Monday 24 September 2012

The whole story of ‘Magical Realism’

Magic started unrolling as District Collector K.V. Mohankumar threw a ball to the audience. The first one who caught the ball selected the first writer for telling the first context of the story. The ball was then passed among the audience members who selected more writers. The story flourished enchantingly as each writer added an attractive element. For example, the first author selected by the audience was Kanesh Punur who set the background of the story as Government Arts College, Kozhikode and its girl student. Next chance was Mr. Mohankumar’s. He set four characters, one of whom was a girl named Sainaba. Author K.P. Sudheera added a 19-year-old Manohar to the story stream. When his turn came, writer Akbar Kakkattil invited everyone’s attention to a beautiful bird that used to sit on the windows of the college library. 20-year-old Meenakshi came to the scene when U.K. Kumaran’s creativity worked. U.A. Khader twisted the scene adding that Meenakshi happened to see Sainaba and Manohar talking in the library and the bird sitting on the lap of the guy. Another writer Subhash Chandran said that the bird was set free by the boy. A pinch of fiction found its place as Indu Menon added that the bird was the soul of a Krishna Varma Samorin who died long ago.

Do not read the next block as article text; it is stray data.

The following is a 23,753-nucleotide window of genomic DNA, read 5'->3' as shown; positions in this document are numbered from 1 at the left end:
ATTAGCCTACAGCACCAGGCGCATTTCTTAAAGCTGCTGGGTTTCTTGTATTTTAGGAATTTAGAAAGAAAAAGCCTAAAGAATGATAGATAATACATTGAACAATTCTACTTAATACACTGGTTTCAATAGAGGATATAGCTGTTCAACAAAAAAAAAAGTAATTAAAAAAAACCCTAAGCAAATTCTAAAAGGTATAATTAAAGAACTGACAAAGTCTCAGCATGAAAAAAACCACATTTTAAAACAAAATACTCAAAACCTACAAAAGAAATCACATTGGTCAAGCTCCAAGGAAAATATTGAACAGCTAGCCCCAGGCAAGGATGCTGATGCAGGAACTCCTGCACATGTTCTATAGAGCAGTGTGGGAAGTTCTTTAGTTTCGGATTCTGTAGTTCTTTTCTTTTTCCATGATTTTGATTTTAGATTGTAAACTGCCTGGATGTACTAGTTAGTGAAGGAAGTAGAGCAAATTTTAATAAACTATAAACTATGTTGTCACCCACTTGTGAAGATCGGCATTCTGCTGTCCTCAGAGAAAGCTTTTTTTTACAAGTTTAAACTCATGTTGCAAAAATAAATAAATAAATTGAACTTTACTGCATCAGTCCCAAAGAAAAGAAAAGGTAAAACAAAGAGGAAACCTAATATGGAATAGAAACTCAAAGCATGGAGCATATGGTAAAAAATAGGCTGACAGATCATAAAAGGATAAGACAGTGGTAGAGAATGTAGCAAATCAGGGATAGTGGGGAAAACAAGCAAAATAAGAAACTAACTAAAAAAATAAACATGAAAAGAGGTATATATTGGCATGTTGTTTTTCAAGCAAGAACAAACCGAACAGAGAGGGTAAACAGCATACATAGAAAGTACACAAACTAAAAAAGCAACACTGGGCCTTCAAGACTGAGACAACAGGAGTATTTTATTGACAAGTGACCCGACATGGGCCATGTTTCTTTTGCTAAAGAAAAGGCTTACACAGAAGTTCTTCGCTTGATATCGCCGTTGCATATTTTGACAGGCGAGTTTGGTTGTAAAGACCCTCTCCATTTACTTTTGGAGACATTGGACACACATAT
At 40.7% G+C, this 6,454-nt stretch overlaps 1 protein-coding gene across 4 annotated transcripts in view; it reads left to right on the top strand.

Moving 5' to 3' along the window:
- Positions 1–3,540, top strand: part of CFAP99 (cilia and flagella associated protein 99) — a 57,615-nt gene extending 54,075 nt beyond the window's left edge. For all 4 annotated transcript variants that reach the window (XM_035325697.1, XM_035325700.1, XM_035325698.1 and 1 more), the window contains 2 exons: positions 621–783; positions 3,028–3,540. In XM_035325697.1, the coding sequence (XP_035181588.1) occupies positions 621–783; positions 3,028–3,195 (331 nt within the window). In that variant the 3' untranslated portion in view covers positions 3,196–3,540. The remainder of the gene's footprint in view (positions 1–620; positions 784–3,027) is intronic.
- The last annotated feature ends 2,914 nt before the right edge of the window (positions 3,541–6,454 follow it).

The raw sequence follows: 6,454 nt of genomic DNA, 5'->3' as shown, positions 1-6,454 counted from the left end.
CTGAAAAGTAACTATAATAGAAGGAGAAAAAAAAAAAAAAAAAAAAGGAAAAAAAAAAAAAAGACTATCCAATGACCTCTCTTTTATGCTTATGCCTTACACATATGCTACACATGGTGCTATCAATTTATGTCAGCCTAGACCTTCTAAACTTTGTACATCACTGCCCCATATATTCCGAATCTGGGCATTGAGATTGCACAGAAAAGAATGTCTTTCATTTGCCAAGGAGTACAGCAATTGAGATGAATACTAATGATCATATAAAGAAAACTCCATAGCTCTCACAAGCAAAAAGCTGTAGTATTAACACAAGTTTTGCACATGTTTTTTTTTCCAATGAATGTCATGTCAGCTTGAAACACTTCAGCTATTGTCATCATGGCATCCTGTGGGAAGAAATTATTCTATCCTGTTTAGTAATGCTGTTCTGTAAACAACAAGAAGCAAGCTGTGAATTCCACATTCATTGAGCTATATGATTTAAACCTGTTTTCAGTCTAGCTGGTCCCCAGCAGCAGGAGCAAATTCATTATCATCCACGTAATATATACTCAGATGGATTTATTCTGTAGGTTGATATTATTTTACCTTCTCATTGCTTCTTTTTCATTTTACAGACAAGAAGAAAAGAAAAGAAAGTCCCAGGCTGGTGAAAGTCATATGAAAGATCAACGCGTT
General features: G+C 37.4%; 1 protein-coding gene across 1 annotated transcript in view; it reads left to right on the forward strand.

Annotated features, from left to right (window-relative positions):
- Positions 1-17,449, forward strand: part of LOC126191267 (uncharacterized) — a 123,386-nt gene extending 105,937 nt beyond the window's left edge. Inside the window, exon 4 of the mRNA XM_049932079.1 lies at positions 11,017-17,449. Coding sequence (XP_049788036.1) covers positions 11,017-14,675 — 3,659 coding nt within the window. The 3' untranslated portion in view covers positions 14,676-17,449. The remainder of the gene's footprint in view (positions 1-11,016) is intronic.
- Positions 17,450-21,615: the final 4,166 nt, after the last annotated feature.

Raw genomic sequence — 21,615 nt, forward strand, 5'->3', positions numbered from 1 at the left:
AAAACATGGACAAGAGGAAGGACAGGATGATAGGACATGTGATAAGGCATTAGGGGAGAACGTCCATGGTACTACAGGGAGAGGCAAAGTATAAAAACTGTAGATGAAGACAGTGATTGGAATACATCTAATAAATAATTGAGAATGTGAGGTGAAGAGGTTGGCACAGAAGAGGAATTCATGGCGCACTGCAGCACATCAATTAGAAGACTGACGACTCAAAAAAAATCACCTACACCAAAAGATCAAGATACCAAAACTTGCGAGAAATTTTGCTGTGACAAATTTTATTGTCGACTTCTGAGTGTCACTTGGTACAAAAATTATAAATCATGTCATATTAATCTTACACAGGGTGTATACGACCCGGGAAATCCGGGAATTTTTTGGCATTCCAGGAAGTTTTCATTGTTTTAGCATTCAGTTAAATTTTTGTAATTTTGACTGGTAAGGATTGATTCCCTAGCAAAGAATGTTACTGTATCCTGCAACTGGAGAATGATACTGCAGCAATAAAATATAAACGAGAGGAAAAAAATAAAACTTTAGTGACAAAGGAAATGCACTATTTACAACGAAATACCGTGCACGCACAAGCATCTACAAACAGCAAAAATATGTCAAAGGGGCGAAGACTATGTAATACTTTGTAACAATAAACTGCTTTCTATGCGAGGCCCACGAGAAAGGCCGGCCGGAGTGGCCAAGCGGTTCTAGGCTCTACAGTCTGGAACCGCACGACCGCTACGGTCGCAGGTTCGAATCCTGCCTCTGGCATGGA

Now the first box kept at the rear of the audience was opened. The banner inside carried all the above sequels exactly written on it. Then the second box that hung on the stage was opened to see an engrossing expansion of the story. The story read like this: Manohar was travelling to Kozhikode public library by train. From the railway station he had to walk as no bike rider offered him a lift. At the library he met Sainaba. They walked out and took a respite at the foot of a teak tree. Meenakshi’s sister saw this. Samorin’s soul in the guise of a bird came and sat on the lap of Manohar. He set free the bird which flew to the infinity…
Mr. Muthukad had successfully performed magical translations of a handful of novel works including ‘Wings of Fire’ by Dr. A.P.J. Abdul Kalam, ‘Daivathinte Vikruthikal’ by M. Mukundan and jail days of Vaikkam Mohammed Basheer. These were all presentations based on the contexts described in a published work. But the latest feat stands singular in using the aspects of magic for fast sketching thoughts emerging from writers’ minds.

No comments: